could be read as an actively transformative
project from subaltern perspectives to counter the global designs of the
United States from WWII through to the War on Terror. The prologue
of the novel introduces a prisoner who is stripped naked and, while
waiting to be dressed in an orange prison jumpsuit, asks, “
How did it
come to this.
” The first chapter is set in 1945, in Nagasaki, where the
atomic bomb dropped by the United States claims the lives of the father,
and Konrad, the German fiancée, of the female protagonist, Hiroko.
Two years later, to alleviate her sorrow, Hiroko goes to Delhi, India,
where Konrad used to live with his sister, Elizabeth, and her English
husband, James Burton. There, Hiroko meets and marries Elizabeth
and James’s Muslim employee, Sajjad Ashraf. As a result of the
Partition in 1947, Hiroko and Sajjad are forced to move to Karachi,
Pakistan. In the meantime, Elizabeth gets divorced and moves to New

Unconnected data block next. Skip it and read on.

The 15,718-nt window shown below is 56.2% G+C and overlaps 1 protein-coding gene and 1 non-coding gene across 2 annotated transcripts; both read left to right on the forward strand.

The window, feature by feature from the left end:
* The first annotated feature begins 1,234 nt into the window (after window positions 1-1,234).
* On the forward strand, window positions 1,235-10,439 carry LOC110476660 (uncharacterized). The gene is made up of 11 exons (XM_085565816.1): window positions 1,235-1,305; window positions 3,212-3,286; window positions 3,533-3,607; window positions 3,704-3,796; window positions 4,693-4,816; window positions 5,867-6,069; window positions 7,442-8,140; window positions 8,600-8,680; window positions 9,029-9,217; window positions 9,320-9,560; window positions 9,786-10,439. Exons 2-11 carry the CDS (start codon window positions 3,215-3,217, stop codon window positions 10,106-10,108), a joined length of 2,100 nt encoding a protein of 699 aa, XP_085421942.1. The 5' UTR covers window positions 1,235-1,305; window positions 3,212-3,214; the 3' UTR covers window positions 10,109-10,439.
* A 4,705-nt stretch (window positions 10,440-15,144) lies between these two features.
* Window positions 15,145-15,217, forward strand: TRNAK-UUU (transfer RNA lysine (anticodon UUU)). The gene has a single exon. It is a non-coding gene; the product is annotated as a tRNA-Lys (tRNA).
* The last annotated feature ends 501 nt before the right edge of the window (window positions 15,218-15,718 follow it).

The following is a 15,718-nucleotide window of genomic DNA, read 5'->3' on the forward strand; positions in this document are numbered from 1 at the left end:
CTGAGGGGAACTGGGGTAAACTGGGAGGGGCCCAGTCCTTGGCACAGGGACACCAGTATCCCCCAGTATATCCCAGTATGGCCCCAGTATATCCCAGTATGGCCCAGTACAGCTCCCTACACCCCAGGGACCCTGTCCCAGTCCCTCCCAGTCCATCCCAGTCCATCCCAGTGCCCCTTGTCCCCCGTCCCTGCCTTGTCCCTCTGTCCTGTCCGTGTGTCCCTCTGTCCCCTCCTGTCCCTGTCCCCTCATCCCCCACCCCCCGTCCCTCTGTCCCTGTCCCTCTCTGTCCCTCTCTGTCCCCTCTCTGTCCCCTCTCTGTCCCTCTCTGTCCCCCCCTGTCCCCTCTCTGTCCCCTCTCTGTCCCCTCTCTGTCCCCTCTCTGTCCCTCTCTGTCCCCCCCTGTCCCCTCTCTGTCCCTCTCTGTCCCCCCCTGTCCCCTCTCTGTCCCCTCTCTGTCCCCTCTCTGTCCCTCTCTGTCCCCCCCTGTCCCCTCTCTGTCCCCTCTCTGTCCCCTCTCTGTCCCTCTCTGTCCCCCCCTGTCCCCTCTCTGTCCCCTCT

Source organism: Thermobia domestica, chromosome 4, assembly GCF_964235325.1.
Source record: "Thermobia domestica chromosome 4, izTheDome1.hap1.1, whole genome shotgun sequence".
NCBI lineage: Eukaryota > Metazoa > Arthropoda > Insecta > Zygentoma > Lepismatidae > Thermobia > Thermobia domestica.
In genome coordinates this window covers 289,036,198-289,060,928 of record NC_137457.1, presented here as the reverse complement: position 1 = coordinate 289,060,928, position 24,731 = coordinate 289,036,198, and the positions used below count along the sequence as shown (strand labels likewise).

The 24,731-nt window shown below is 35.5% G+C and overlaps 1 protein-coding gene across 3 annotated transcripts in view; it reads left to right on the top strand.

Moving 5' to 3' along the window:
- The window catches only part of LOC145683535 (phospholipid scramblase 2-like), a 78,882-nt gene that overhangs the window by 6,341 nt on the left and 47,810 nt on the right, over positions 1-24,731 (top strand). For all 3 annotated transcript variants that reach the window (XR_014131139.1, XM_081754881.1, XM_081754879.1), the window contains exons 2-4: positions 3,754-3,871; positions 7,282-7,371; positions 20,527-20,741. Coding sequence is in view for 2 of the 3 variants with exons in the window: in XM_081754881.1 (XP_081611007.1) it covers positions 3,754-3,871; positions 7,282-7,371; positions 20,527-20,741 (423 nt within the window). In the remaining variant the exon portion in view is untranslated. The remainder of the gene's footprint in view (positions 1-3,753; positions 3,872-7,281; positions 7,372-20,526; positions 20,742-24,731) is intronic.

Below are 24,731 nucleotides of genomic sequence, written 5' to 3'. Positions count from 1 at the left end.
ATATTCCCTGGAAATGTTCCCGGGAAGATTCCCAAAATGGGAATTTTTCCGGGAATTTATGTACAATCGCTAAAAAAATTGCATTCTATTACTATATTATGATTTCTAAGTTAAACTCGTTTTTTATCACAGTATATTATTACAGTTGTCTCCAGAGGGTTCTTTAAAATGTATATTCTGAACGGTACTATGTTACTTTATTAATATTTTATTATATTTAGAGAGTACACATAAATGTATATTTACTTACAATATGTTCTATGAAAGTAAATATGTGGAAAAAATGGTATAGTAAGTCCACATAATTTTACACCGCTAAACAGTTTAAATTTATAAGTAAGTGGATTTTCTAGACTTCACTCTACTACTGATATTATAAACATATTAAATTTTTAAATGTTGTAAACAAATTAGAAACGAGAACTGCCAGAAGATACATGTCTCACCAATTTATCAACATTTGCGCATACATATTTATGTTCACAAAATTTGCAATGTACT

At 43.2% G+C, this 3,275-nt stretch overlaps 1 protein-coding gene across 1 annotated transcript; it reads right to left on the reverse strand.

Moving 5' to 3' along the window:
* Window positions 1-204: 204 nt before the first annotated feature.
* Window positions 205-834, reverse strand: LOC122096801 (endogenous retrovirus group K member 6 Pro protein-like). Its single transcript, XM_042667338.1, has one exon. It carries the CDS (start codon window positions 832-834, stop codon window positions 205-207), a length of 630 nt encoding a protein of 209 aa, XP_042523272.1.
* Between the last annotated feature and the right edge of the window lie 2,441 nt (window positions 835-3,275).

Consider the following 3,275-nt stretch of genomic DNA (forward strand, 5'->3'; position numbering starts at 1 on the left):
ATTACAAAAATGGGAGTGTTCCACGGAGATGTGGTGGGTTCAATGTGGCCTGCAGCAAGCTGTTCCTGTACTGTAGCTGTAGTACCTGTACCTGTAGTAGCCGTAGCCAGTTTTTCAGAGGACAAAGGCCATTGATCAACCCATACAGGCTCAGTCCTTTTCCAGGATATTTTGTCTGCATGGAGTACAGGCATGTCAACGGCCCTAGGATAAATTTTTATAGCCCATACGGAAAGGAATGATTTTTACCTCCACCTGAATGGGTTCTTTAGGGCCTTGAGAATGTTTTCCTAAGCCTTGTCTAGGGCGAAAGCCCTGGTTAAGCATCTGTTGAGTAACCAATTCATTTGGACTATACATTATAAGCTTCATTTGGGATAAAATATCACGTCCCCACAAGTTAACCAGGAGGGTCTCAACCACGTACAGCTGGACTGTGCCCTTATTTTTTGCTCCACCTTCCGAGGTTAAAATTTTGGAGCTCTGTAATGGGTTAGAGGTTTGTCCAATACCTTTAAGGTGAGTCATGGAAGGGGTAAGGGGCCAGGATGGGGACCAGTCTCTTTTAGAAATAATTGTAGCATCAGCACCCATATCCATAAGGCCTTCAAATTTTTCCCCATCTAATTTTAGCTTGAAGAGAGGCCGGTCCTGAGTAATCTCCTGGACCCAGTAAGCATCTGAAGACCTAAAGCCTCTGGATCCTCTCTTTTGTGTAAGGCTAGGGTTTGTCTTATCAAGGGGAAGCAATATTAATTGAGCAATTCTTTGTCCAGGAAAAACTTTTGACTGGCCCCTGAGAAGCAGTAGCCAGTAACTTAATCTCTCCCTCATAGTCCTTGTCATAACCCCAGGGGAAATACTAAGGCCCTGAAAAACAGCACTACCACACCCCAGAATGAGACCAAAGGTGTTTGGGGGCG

York with her son, Henry. When India performs nuclear tests in 1998
to threaten Pakistan, Hiroko moves to New York to live with Elizabeth
and her granddaughter, Kim. The novel traces the shared histories of
the Ashrafs and the Burtons across three continents. As the narrative
progresses, 9/11 and its consequences challenge the close relationship
between the two families. The murder of Henry in Afghanistan and
Kim’s radical distrust of Muslims cause Raza to be mistakenly
identified and arrested as a terror suspect. The end of the story
suggests that Raza might be the unidentified prisoner from the
prologue, who is waiting to be sent to Guantánamo.
Having incorporated 9/11 into its final section,
has been read by quite a few reviewers as a post-9/11 novel.
when the interviewer Michele Filgate asked Shamsie, “A section of this
novel is set in New York after 9/11. Did you deliberately set out to
write a post[-]9/11 novel?” Shamsie gave a firm answer, “No” (Shamsie,
2008). Instead, as Shamsie (2008) explained in the interview, she
Charlie Lee Potter of
, for example, praises
“decade-spanning and continent-bestriding post-9/11 novel” (2009).